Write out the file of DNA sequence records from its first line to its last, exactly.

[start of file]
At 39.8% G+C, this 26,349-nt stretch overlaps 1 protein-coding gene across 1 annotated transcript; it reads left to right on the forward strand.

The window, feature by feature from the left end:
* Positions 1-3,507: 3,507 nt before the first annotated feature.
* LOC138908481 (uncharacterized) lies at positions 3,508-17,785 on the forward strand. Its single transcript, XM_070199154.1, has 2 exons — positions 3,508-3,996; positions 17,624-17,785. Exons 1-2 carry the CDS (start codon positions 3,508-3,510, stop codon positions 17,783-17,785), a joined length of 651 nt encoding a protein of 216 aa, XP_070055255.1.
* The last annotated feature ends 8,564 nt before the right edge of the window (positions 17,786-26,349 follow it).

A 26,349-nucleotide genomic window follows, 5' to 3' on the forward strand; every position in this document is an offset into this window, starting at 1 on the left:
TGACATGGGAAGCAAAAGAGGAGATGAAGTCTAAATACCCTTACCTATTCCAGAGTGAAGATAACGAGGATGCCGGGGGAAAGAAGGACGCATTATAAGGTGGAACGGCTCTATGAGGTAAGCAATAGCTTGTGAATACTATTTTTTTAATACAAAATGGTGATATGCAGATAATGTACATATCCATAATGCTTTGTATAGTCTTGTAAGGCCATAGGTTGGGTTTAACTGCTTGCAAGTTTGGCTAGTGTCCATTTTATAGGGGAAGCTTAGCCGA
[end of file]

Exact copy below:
At 39.8% G+C, this 26,349-nt stretch overlaps 1 protein-coding gene across 1 annotated transcript; it reads left to right on the forward strand.

The window, feature by feature from the left end:
* Positions 1-3,507: 3,507 nt before the first annotated feature.
* LOC138908481 (uncharacterized) lies at positions 3,508-17,785 on the forward strand. Its single transcript, XM_070199154.1, has 2 exons — positions 3,508-3,996; positions 17,624-17,785. Exons 1-2 carry the CDS (start codon positions 3,508-3,510, stop codon positions 17,783-17,785), a joined length of 651 nt encoding a protein of 216 aa, XP_070055255.1.
* The last annotated feature ends 8,564 nt before the right edge of the window (positions 17,786-26,349 follow it).

A 26,349-nucleotide genomic window follows, 5' to 3' on the forward strand; every position in this document is an offset into this window, starting at 1 on the left:
TGACATGGGAAGCAAAAGAGGAGATGAAGTCTAAATACCCTTACCTATTCCAGAGTGAAGATAACGAGGATGCCGGGGGAAAGAAGGACGCATTATAAGGTGGAACGGCTCTATGAGGTAAGCAATAGCTTGTGAATACTATTTTTTTAATACAAAATGGTGATATGCAGATAATGTACATATCCATAATGCTTTGTATAGTCTTGTAAGGCCATAGGTTGGGTTTAACTGCTTGCAAGTTTGGCTAGTGTCCATTTTATAGGGGAAGCTTAGCCGA